“She drove her car off the road into the median. The drain channels are steeper than they look. They will send your car airborne like you will not believe. She was not wearing a seat belt. When her car rolled over, it threw her head into the sunroof and the glass shattered against her head. It rolled her around in her seat. The impact broke her back and when we got there, she was in a back-bend half-way outside her driver’s side window. The car landed back on its wheels. She was already dead. The car flipped so fast that almost everything just rolled and set back down in its place. She had just been to Wendy’s. She bought a baked potato with sour cream and chives on it. It was still sitting in the console between the front seats. She had took a bite and had set it back down. When she looked up she’d run off the road. I doubt it ever moved.
“Her purse came out of the car and flipped as it rolled. Everything came out. Lip gloss. Checkbook. Compact. There was a little teddy bear, about this big. No doubt she’d had that teddy bear since she was a kid – missing an eye, tattered and torn with a tail that had been re-sewed back on. This was about eight years ago. You never forget.
“It started to pour the rain. We had to wait for a Medical Examiner from Beckley. Two hours. The victim was still laying with her back broken, half-way out the car. We covered her with a sheet; we are big in the dignity of death. I’m setting there in the truck right behind her car. And I’m setting there and setting there and setting there. It was daytime. I said to my chief at the time who was sitting with me, ‘I can’t leave her stuff out there to get wet.’ He said to me, ‘Davina, you can’t touch nothing.’ I said, ‘I am not letting her stuff get wet.’ I said, ‘I’m a momma and I can’t let her stuff get wet. It’s her purse. It’s her personal stuff. Her mommy will want those.’ I got out in the rain and I got her stuff. I was smart about it; I piled it in order by the way it came out of that purse. When I got to that teddy bear, I lost it; I just bawled. I stuck it down inside that purse and I zipped it and I got back up in that truck and I set it down. He said to me, ‘You know, you’re going to get in a lot of trouble for doing that. You know that the M.E. has to take pictures of that purse and its content where it landed.’ I said, ‘Let them fine me; I don’t care. That dead girl is somebody’s baby.’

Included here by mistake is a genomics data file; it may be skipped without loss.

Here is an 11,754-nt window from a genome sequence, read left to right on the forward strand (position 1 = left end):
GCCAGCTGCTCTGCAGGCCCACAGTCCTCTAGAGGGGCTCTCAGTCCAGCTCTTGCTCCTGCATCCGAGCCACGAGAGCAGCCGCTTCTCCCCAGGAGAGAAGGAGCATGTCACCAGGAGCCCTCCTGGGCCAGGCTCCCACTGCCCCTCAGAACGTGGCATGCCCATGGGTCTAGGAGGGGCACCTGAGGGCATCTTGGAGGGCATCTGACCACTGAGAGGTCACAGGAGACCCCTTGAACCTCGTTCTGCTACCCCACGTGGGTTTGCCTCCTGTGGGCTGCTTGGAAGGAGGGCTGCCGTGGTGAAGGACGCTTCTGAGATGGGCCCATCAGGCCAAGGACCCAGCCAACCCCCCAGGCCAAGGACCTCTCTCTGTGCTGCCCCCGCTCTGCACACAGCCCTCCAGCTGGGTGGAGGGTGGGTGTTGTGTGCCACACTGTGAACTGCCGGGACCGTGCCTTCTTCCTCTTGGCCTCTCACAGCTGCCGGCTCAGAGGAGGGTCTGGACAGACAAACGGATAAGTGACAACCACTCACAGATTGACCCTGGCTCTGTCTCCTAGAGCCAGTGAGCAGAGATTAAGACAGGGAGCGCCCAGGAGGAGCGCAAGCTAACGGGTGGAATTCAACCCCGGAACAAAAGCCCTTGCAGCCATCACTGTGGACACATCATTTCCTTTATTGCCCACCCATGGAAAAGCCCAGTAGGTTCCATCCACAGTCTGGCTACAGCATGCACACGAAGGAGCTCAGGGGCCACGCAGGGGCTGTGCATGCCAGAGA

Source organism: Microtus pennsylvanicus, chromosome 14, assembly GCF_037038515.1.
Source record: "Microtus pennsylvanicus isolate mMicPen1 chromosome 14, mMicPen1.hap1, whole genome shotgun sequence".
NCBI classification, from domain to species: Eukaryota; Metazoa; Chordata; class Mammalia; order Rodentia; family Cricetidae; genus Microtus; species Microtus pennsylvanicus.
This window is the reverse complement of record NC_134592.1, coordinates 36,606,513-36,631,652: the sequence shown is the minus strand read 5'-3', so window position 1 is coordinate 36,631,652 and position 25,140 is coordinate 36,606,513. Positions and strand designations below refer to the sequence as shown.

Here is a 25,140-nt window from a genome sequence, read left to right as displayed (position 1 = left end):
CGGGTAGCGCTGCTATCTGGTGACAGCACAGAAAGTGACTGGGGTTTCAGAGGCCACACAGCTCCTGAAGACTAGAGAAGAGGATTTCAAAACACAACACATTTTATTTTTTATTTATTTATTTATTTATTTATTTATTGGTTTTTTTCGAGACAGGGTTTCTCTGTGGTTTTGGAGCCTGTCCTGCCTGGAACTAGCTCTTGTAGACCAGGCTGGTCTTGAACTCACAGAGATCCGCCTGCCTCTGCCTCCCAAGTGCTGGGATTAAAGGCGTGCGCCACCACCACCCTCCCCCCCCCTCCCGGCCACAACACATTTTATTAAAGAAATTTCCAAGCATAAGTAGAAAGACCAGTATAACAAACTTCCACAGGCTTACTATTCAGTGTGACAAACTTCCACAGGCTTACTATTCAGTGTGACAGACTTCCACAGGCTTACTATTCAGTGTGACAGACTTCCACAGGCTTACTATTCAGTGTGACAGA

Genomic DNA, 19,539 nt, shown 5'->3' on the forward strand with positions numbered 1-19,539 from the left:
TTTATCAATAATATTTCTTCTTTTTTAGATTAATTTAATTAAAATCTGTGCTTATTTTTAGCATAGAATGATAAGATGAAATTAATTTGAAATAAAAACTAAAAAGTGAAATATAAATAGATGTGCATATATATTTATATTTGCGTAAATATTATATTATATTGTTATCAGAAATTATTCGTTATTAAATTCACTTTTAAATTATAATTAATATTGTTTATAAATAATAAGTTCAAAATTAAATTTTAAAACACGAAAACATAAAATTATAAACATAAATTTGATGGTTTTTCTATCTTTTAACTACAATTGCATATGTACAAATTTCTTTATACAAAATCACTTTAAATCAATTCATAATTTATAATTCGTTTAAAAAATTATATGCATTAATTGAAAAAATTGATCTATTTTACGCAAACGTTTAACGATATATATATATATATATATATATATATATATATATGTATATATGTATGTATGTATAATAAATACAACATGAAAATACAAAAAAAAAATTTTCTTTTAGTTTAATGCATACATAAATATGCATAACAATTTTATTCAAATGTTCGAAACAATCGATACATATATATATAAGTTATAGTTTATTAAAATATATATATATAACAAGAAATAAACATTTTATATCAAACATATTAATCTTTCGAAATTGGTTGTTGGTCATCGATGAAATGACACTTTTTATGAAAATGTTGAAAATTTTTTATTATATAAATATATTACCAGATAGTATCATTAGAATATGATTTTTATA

“The M.E. got on scene, a female. The rain had stopped. I talked to her and told her about the purse and what I’d done. I took her to the truck and gave it to her. I laid the dead girl’s personal items back on the ground where I’d gotten them so the M.E. could take pictures. The M.E. said to me, ‘Davina, pack that girl’s stuff back up. You’re fine. Don’t worry about that.’
THE ABOVE ARTICLEs is an excerpt from the book Chasing the Powhatan Arrow, a Travelogue in Economic Geography by Michael Abraham. In it, Abraham traces the route of the famous Norfolk & Western passenger train from Norfolk through Roanoke and across the southern reach of West Virginia from Oakvale (Mercer County) through stops in Bluefield, Welch, Williamson, and Kenova into Ohio and terminating in Cincinnati, discussing the history, culture, geography, and especially the economy of this fascinating, varied corridor. Chasing the Powhatan Arrow, a Travelogue in Economic Geography is published by Pocahontas Press and is available on the author’s website at http://bikemike.squarespace.com/chasing-the-powhatan-arrow/ and on Amazon.com.